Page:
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Sgt. Bowe Bergdahl Bergdahl faces court-martial

Sgt. Bowe Bergdahl prepares to be interviewed by Army investigators in August 2014.
Sgt. Bowe Bergdahl prepares to be interviewed by Army investigators in August 2014.
David S. Cloud Tribune News Service

WASHINGTON – A top Army commander Monday unexpectedly ordered Sgt. Bowe Bergdahl, who was held captive for five years by the Taliban, to face a court-martial on charges of desertion and endangering other troops for walking off his combat outpost in eastern Afghanistan in 2009.

Bergdahl’s trial could begin by May, two years after he was handed over to U.S. forces in a swap approved by the White House for five Taliban prisoners from the military prison at Guantanamo Bay, Cuba.

The decision by Gen. Robert Abrams, commander of Army Forces Command at Fort Bragg, North Carolina, was the latest twist in a case that has been divisive in the military and a partisan issue in Congress.

Abrams’ order came as a surprise because the Army lawyer who presided over a preliminary hearing in San Antonio, Texas, last September recommended that Bergdahl face a lower-level court-martial reserved for misdemeanor-level offenses in the military justice system, and that he be spared any jail time.

In a brief statement, Abrams did not explain why he was pressing far more serious charges. Under military law, he is the convening authority who decides whether evidence warrants a court-martial.

The charges are severe enough that Bergdahl could face a maximum sentence of life imprisonment if he is convicted.

Some Pentagon and Obama administration officials argued that Bergdahl suffered enough during his Taliban captivity, while critics in Congress and the Army said an aggressive prosecution was needed to demonstrate the seriousness of desertion.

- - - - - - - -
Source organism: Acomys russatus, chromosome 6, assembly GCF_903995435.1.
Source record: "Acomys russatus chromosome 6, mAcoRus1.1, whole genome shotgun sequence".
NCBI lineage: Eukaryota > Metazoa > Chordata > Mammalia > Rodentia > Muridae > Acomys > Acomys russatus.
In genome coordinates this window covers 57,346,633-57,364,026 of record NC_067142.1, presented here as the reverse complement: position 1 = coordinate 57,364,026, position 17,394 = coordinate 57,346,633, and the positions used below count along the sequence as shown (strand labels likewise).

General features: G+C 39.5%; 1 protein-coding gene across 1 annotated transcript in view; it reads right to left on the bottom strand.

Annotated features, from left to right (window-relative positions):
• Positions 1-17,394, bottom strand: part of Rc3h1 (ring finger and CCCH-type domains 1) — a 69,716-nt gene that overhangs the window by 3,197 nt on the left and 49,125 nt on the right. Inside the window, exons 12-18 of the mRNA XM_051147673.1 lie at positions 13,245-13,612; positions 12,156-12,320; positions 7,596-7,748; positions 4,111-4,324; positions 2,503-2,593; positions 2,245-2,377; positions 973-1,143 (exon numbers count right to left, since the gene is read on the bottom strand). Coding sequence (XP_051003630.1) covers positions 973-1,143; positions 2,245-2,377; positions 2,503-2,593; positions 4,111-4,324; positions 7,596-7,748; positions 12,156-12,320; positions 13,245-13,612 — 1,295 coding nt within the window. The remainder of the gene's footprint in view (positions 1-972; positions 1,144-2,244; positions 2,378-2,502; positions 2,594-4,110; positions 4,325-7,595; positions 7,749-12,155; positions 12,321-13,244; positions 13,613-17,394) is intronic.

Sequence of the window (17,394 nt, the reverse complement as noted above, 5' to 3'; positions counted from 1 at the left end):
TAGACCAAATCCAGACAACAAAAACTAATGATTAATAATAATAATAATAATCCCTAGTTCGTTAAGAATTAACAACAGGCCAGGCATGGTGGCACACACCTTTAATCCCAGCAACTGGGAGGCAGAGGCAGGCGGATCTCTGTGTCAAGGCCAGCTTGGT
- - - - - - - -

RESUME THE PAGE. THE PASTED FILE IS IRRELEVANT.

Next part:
Bergdahl was a private when he walked off Observation Post Mest in Paktika Province on June 30, 2009. Over the next few months, commanders ordered numerous search parties in rugged territory laced with Taliban fighters. The Army has said no soldiers were killed or wounded during the hunt for Bergdahl, but his commanders have said his actions put lives at risk.

Taliban militants quickly captured Bergdahl and transferred him to the militant Haqqani network, who moved him to strongholds in neighboring Pakistan. He was repeatedly tortured, kept in the dark, and held in solitary confinement for much of the next five years, officials have said.

Bergdahl was freed in May 2014 after President Barack Obama agreed to swap him for five senior Taliban prisoners, who were moved to supervised watch in Qatar.

Bergdahl, who is from Hailey, Idaho, is assigned to a desk job at Joint Base San Antonio. He avoided public comment until last week, when he told the podcast “Serial” that he left his base to catch the attention of military commanders, and to alert them to what he said was “leadership failure” in his unit.

“As a private first-class, nobody is going to listen to me,” Bergdahl said in a “Serial” episode released last Thursday. “No one is going to take me serious that an investigation needs to be put underway.”

Another motivation for leaving was “to prove to myself … to prove to the world, to anybody who used to know me … I was capable of being what I appeared to be,” he said. “Doing what I did was me saying I am like Jason Bourne. I had this fantastic idea that I was going to prove to the world I was the real thing.”

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